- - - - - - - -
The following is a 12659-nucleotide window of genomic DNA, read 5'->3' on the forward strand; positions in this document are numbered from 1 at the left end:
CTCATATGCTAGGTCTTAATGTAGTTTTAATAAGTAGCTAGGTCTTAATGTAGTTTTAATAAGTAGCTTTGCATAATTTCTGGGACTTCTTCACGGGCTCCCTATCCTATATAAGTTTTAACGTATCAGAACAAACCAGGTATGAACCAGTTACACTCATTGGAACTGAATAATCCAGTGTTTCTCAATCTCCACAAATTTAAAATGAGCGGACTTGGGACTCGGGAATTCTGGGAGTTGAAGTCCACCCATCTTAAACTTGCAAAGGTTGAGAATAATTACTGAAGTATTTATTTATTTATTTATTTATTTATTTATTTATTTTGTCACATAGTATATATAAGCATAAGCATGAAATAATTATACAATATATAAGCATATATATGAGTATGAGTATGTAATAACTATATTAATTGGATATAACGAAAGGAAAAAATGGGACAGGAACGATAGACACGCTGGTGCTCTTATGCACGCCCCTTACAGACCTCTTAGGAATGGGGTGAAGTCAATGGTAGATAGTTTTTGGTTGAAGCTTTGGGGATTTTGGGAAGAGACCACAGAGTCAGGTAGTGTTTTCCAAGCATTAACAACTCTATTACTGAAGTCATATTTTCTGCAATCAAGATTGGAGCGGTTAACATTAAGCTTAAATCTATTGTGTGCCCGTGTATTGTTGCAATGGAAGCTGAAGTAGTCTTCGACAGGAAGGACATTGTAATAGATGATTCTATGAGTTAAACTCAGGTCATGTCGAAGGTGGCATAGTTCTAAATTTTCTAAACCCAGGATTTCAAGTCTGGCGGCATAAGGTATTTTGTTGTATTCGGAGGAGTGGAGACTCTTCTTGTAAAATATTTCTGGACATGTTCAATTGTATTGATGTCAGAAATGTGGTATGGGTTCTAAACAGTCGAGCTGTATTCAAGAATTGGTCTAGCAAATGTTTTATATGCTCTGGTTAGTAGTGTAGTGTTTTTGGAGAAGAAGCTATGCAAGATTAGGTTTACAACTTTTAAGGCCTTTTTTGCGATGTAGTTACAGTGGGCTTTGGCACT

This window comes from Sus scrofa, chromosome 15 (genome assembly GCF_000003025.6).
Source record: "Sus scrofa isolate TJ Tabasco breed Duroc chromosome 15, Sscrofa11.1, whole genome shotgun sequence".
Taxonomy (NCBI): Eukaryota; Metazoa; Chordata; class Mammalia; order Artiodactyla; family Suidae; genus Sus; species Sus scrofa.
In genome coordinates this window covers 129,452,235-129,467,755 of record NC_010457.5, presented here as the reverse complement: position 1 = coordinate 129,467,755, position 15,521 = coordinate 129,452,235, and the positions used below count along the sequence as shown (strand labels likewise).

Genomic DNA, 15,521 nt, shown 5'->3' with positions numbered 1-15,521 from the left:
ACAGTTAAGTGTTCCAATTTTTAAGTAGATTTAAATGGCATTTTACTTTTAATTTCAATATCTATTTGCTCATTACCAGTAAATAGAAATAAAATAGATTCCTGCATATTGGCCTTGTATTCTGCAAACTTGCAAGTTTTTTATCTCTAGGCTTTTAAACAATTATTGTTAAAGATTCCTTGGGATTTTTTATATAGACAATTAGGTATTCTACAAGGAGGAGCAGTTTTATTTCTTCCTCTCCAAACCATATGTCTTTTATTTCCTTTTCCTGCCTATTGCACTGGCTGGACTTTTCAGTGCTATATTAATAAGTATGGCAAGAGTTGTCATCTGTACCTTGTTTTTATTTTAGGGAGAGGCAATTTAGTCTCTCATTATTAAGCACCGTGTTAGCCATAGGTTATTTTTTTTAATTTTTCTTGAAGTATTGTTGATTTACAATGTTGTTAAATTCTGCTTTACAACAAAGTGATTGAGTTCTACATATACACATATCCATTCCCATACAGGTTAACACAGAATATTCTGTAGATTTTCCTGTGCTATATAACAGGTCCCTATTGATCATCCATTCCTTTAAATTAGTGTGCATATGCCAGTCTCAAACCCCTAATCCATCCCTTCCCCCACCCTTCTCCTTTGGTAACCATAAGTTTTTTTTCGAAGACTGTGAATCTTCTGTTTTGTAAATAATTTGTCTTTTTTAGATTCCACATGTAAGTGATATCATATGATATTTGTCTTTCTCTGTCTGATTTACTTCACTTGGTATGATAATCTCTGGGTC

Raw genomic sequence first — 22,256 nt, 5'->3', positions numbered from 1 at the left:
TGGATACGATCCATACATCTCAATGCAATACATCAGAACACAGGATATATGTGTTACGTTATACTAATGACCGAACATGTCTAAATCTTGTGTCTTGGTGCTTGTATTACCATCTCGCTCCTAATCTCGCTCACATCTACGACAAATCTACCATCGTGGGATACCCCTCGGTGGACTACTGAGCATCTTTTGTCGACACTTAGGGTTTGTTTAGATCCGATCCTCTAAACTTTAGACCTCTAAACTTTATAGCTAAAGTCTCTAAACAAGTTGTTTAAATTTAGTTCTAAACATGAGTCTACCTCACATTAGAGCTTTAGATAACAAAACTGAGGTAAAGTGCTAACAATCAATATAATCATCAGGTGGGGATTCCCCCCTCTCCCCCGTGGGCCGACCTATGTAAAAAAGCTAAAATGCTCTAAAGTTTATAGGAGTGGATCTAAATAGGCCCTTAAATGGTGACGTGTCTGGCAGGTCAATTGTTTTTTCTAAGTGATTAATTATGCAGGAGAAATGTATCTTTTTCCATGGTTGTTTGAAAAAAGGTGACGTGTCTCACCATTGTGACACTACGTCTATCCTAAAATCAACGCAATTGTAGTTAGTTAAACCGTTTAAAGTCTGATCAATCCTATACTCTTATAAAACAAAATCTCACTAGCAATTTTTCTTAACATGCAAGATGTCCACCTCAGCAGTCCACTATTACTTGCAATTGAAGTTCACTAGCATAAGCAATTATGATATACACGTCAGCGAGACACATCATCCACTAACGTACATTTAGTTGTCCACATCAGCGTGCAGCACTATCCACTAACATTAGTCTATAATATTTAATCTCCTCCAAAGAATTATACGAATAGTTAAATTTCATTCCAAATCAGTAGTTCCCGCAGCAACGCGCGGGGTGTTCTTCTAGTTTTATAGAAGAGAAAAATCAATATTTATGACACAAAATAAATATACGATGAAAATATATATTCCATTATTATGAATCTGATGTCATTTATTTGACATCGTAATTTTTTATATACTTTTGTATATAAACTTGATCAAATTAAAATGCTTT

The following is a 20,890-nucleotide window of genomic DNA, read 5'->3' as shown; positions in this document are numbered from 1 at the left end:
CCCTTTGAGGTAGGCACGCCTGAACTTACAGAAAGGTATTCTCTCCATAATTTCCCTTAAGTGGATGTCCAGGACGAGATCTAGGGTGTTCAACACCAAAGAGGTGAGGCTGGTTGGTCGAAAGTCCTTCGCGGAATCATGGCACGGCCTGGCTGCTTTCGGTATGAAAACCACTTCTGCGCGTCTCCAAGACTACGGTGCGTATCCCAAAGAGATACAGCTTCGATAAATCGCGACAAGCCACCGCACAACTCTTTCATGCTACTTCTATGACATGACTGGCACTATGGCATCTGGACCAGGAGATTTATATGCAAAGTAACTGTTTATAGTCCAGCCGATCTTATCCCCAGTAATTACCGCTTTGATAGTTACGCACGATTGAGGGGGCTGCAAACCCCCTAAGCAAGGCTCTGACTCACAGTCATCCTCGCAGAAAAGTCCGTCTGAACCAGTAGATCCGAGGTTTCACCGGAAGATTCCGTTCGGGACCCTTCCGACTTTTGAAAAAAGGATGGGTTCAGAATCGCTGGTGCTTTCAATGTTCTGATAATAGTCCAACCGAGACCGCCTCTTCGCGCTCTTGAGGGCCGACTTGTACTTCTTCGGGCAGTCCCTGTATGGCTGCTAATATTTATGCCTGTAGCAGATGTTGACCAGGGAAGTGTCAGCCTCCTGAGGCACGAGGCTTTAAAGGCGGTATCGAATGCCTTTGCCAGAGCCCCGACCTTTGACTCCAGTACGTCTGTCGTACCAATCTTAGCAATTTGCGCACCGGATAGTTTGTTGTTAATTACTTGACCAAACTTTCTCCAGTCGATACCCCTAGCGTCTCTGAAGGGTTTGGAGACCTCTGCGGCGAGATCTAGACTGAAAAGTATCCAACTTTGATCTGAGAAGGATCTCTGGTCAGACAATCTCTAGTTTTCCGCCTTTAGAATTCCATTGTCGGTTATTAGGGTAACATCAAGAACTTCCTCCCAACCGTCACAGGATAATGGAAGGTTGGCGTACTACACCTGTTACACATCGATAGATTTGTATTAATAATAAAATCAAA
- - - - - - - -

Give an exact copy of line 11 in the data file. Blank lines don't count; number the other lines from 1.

The following is a 20,890-nucleotide window of genomic DNA, read 5'->3' as shown; positions in this document are numbered from 1 at the left end: